HAIL, CAESAR! is Jess Gonchor’s sixth outing with the filmmakers, starting with their Oscar® winner for Best Picture, NO COUNTRY FOR OLD MEN, and it was Oscar® winner Nancy Haigh’s twelfth time to collaborate on sets with them. Even so, this film was an assignment apart. “Making a movie about making movies is special,” Jess notes with direct simplicity that says it all.
They eagerly dove into researching the various kinds of films being shot for the movie, as well as the behind-the-scenes look at filmmaking back in the 1930s and ‘40s. Fortunate that the studios had photographers on set who recorded the look of the movies, they had access to a rich lode of archival material and were able to talk with craftspeople from the era who are still alive and were quite eager to share their knowledge.
"We went to great lengths to make it look like the 1930s to 1950s and built everything on site,” Jess told THR. “There were so many different crafts, it was like working in the ‘50s, with our mold-makers and crafts building everything the old-fashioned way."
Nancy’s valuable resources, the prop houses History for Hire and Omega Cinema Props, provided access to period equipment, cameras, lights and grip tools for the movies being shot within the film. “To be able to have cameras on sticks and silencers and blimps, it was just incredible,” Jess recalls. “The whole thing immediately became real.” Other key prop houses Nancy works with include a rich part of filmmaking history: the iconic studio prop houses for Universal Studios and Warner Bros., plus innumerable others – check Set Decorator Resources for the top of the top!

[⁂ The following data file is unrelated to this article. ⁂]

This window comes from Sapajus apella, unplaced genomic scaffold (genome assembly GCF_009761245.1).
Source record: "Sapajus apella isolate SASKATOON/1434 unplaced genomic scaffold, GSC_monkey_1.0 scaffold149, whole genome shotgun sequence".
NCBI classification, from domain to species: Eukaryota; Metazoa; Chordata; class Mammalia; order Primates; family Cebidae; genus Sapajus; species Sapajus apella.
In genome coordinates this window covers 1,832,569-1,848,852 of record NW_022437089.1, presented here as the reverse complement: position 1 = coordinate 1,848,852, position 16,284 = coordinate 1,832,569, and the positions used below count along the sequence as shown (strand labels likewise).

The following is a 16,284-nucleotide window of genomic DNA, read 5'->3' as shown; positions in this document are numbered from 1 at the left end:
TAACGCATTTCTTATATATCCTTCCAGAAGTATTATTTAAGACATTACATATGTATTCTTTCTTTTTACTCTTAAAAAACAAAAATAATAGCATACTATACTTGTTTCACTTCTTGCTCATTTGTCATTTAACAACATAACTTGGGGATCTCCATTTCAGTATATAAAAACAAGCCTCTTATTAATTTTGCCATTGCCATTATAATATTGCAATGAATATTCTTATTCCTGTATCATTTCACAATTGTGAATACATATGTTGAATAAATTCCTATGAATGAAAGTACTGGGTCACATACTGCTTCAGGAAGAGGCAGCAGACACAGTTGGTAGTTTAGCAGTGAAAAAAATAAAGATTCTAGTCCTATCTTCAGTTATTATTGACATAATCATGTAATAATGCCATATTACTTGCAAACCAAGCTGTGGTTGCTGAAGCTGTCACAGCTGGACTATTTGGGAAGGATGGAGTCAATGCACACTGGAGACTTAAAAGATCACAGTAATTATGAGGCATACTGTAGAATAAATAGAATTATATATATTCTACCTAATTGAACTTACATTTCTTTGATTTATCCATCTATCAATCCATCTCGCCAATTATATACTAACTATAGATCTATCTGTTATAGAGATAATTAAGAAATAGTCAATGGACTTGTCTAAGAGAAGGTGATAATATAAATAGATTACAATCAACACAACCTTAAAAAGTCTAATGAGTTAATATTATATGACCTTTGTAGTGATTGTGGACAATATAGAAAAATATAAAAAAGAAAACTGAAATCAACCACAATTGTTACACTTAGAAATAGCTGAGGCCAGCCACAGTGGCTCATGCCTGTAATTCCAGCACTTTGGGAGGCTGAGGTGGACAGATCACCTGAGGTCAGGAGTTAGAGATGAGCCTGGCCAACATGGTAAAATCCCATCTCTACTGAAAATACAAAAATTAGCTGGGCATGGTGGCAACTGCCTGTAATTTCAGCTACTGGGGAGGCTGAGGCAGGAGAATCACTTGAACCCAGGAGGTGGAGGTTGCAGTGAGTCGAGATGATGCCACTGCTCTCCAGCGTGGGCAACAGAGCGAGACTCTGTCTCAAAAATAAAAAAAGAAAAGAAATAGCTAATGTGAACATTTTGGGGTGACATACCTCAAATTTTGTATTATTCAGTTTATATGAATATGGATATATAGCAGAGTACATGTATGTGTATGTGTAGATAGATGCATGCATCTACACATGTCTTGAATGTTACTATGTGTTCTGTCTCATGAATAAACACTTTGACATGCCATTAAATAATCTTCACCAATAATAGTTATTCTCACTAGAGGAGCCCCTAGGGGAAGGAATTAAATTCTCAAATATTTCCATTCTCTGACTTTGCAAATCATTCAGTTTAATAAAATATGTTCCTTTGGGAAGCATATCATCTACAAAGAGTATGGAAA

Unlike other films, the look of HAIL, CAESAR! is extremely varied: the main story has one look, and each of the movies being shot on the studio lot has another unto itself. The team used color palettes to differentiate, with quieter tones for the “real life” sets, which distinguishes them from the movies that are being shot in vivid, highly saturated Technicolor hues.
“When we were in Eddie Mannix’s office, the look was almost blue collar, not glamorous at, all,” Jess describes. “Then when we moved onto the sound stages, we cranked up the color and the fantasy element. The sets were larger than life to demonstrate how we were traveling into the magical world of studio filmmaking.”
The movies within a movie included: a Western with a singing cowboy [Alden Ehrenreich], a synchronized swimming gala with a gorgeous aquatic star [Scarlett Johansson], a period drawing-room drama with a sophisticated, demanding director [Ralph Fiennes], a sailor musical comedy with a song-and-dance superstar [Channing Tatum] and the historical epic of the title with the aforementioned world’s biggest star [George Clooney] – each fully depicted as if being filmed in the moment.
“It blew my mind,” Channing Tatum reveals. “I was able to understand how movies were made back then—from the way they were shot to the way the camera moves seamlessly from one stage to the next. It’s like a dream walk through a studio lot in that era.”
And truly, in the end, the one thing that hasn’t changed and never will, according to Channing, is that films are still all about helping an audience escape. “The best part of HAIL, CAESAR! is that the movie is wildly entertaining on any level. It’s a tribute to an art form, even if some of its luster has been lost somehow along the way.”
And Nancy offers the perfect epilogue, “After nearly 30 years working with Joel and Ethan, I still look forward to the next one.”
As do we!